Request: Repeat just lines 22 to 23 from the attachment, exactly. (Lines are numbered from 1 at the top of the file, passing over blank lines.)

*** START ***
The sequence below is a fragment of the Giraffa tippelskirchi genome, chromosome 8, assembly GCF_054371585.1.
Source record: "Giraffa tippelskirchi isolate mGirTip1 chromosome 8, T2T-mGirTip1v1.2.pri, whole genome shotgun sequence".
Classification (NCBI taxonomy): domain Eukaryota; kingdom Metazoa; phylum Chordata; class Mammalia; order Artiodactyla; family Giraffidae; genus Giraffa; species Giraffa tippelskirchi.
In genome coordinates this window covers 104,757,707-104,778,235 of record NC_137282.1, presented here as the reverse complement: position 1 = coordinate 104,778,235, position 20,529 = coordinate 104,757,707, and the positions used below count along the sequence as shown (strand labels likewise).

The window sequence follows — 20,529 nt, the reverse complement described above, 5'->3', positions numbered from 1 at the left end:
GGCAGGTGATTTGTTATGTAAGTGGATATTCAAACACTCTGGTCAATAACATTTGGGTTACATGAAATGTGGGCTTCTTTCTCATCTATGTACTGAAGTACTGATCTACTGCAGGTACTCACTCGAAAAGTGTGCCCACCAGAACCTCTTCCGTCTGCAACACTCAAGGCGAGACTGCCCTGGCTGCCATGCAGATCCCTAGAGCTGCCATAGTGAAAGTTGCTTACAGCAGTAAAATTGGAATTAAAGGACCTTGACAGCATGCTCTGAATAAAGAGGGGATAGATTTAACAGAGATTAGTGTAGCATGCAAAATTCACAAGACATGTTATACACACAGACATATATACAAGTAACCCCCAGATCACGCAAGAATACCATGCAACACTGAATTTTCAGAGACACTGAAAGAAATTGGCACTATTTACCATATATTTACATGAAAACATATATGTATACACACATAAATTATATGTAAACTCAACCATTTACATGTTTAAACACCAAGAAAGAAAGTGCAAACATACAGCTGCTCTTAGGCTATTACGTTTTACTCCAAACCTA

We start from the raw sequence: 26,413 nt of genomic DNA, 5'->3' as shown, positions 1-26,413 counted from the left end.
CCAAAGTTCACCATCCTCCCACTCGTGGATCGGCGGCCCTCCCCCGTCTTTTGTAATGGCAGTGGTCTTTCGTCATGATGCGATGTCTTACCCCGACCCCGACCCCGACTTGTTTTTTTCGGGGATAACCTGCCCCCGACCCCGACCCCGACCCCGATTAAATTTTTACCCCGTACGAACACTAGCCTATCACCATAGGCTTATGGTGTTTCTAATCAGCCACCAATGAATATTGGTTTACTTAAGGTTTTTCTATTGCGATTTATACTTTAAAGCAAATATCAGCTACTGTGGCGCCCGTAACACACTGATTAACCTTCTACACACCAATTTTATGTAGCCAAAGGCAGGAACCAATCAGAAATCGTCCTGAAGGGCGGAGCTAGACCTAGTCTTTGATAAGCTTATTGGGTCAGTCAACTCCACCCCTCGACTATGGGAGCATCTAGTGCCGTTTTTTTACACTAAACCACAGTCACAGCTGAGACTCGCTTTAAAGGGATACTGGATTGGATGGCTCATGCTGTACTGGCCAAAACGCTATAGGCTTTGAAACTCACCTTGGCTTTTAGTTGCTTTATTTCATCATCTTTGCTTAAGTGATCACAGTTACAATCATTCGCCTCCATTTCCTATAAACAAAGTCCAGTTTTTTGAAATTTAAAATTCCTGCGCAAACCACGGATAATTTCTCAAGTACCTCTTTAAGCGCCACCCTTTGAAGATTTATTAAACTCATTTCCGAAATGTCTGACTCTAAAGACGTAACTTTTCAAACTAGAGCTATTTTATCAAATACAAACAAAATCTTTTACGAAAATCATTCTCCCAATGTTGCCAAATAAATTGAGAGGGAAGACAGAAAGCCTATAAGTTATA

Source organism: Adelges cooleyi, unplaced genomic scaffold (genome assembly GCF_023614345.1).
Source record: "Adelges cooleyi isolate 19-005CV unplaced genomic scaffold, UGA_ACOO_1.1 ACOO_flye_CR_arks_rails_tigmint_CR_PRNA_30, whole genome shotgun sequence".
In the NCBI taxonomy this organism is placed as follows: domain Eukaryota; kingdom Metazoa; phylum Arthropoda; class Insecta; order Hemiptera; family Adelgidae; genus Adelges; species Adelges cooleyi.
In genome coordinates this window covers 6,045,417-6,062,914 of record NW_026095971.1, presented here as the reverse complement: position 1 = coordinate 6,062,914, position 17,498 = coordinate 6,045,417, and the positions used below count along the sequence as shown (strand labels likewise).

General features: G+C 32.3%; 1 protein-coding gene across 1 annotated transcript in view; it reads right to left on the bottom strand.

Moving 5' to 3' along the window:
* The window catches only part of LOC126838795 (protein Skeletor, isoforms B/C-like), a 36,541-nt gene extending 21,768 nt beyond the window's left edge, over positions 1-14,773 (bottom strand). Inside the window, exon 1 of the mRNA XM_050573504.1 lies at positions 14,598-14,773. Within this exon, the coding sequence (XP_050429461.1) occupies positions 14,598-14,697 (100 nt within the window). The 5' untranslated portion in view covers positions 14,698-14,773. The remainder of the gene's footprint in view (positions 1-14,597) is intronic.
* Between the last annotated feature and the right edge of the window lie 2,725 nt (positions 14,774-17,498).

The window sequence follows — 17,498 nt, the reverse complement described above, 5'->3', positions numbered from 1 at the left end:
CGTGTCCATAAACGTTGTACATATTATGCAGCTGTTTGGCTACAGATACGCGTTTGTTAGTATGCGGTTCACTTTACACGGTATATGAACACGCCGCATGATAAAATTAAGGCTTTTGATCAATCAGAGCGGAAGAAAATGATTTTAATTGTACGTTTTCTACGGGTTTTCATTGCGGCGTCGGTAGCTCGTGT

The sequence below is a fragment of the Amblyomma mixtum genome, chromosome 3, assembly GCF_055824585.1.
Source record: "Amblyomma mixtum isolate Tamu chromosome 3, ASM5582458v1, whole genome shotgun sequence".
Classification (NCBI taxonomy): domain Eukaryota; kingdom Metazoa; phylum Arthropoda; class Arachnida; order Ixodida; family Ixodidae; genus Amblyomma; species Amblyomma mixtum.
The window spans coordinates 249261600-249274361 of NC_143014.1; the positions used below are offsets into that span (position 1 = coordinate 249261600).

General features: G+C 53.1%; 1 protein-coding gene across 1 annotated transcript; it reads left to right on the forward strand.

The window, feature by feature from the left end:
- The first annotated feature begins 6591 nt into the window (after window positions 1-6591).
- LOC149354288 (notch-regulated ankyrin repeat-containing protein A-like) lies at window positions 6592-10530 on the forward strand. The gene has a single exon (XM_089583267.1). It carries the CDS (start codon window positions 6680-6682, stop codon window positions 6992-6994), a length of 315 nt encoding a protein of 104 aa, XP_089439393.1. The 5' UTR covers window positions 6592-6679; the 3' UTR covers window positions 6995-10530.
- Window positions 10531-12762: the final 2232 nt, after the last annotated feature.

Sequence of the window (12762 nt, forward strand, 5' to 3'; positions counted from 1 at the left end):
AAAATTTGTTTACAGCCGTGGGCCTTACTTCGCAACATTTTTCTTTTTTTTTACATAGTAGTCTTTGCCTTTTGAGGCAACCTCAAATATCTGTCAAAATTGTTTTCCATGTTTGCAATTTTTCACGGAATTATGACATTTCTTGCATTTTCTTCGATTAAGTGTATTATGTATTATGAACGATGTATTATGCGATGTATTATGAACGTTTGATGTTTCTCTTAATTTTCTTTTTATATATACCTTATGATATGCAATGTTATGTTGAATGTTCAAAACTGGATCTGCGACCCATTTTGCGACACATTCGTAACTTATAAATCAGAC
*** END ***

The window spans coordinates 249261600-249274361 of NC_143014.1; the positions used below are offsets into that span (position 1 = coordinate 249261600).

General features: G+C 53.1%; 1 protein-coding gene across 1 annotated transcript; it reads left to right on the forward strand.